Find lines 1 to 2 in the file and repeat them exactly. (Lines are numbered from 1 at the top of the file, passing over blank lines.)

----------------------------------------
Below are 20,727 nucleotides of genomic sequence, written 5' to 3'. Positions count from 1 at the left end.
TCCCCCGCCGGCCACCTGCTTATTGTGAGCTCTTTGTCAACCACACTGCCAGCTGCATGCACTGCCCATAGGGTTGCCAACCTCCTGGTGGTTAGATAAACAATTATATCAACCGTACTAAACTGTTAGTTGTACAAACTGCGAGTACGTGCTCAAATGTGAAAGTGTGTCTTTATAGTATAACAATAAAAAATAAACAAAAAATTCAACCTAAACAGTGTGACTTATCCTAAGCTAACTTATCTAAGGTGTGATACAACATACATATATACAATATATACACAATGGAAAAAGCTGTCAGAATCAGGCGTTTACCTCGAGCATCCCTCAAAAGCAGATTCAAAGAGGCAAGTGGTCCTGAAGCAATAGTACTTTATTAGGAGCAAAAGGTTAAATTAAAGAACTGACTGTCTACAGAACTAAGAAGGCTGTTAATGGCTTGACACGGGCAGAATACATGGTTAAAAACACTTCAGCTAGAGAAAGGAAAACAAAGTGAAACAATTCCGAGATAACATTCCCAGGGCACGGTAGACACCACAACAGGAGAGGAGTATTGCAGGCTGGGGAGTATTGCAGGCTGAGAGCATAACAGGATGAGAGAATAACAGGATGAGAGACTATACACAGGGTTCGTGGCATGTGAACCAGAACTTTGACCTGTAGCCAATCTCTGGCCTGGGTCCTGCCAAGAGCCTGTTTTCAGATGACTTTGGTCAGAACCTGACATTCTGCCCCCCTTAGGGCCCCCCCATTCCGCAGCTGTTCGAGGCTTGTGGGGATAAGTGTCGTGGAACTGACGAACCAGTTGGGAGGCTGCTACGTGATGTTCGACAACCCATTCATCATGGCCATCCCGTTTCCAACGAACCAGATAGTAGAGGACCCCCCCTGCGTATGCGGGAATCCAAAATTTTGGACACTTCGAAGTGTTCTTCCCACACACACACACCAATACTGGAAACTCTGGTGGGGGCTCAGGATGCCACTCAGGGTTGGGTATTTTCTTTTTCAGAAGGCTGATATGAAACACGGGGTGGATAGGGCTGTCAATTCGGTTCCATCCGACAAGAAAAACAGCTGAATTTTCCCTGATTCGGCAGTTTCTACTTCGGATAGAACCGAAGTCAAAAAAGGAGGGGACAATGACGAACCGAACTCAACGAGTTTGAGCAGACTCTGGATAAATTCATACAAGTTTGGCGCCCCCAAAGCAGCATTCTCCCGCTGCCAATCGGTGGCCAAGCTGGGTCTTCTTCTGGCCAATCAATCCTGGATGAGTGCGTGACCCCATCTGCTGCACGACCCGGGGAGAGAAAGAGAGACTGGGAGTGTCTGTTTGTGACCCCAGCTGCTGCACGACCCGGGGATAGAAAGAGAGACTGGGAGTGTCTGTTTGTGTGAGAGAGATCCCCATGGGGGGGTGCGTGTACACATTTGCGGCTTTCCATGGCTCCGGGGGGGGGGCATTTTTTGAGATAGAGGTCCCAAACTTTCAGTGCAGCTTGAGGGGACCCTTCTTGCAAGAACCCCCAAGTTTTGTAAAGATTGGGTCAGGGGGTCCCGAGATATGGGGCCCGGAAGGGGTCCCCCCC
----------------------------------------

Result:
Below are 20,727 nucleotides of genomic sequence, written 5' to 3'. Positions count from 1 at the left end.
TCCCCCGCCGGCCACCTGCTTATTGTGAGCTCTTTGTCAACCACACTGCCAGCTGCATGCACTGCCCATAGGGTTGCCAACCTCCTGGTGGTTAGATAAACAATTATATCAACCGTACTAAACTGTTAGTTGTACAAACTGCGAGTACGTGCTCAAATGTGAAAGTGTGTCTTTATAGTATAACAATAAAAAATAAACAAAAAATTCAACCTAAACAGTGTGACTTATCCTAAGCTAACTTATCTAAGGTGTGATACAACATACATATATACAATATATACACAATGGAAAAAGCTGTCAGAATCAGGCGTTTACCTCGAGCATCCCTCAAAAGCAGATTCAAAGAGGCAAGTGGTCCTGAAGCAATAGTACTTTATTAGGAGCAAAAGGTTAAATTAAAGAACTGACTGTCTACAGAACTAAGAAGGCTGTTAATGGCTTGACACGGGCAGAATACATGGTTAAAAACACTTCAGCTAGAGAAAGGAAAACAAAGTGAAACAATTCCGAGATAACATTCCCAGGGCACGGTAGACACCACAACAGGAGAGGAGTATTGCAGGCTGGGGAGTATTGCAGGCTGAGAGCATAACAGGATGAGAGAATAACAGGATGAGAGACTATACACAGGGTTCGTGGCATGTGAACCAGAACTTTGACCTGTAGCCAATCTCTGGCCTGGGTCCTGCCAAGAGCCTGTTTTCAGATGACTTTGGTCAGAACCTGACATTCTGCCCCCCTTAGGGCCCCCCCATTCCGCAGCTGTTCGAGGCTTGTGGGGATAAGTGTCGTGGAACTGACGAACCAGTTGGGAGGCTGCTACGTGATGTTCGACAACCCATTCATCATGGCCATCCCGTTTCCAACGAACCAGATAGTAGAGGACCCCCCCTGCGTATGCGGGAATCCAAAATTTTGGACACTTCGAAGTGTTCTTCCCACACACACACACCAATACTGGAAACTCTGGTGGGGGCTCAGGATGCCACTCAGGGTTGGGTATTTTCTTTTTCAGAAGGCTGATATGAAACACGGGGTGGATAGGGCTGTCAATTCGGTTCCATCCGACAAGAAAAACAGCTGAATTTTCCCTGATTCGGCAGTTTCTACTTCGGATAGAACCGAAGTCAAAAAAGGAGGGGACAATGACGAACCGAACTCAACGAGTTTGAGCAGACTCTGGATAAATTCATACAAGTTTGGCGCCCCCAAAGCAGCATTCTCCCGCTGCCAATCGGTGGCCAAGCTGGGTCTTCTTCTGGCCAATCAATCCTGGATGAGTGCGTGACCCCATCTGCTGCACGACCCGGGGAGAGAAAGAGAGACTGGGAGTGTCTGTTTGTGACCCCAGCTGCTGCACGACCCGGGGATAGAAAGAGAGACTGGGAGTGTCTGTTTGTGTGAGAGAGATCCCCATGGGGGGGTGCGTGTACACATTTGCGGCTTTCCATGGCTCCGGGGGGGGGGCATTTTTTGAGATAGAGGTCCCAAACTTTCAGTGCAGCTTGAGGGGACCCTTCTTGCAAGAACCCCCAAGTTTTGTAAAGATTGGGTCAGGGGGTCCCGAGATATGGGGCCCGGAAGGGGTCCCCCCC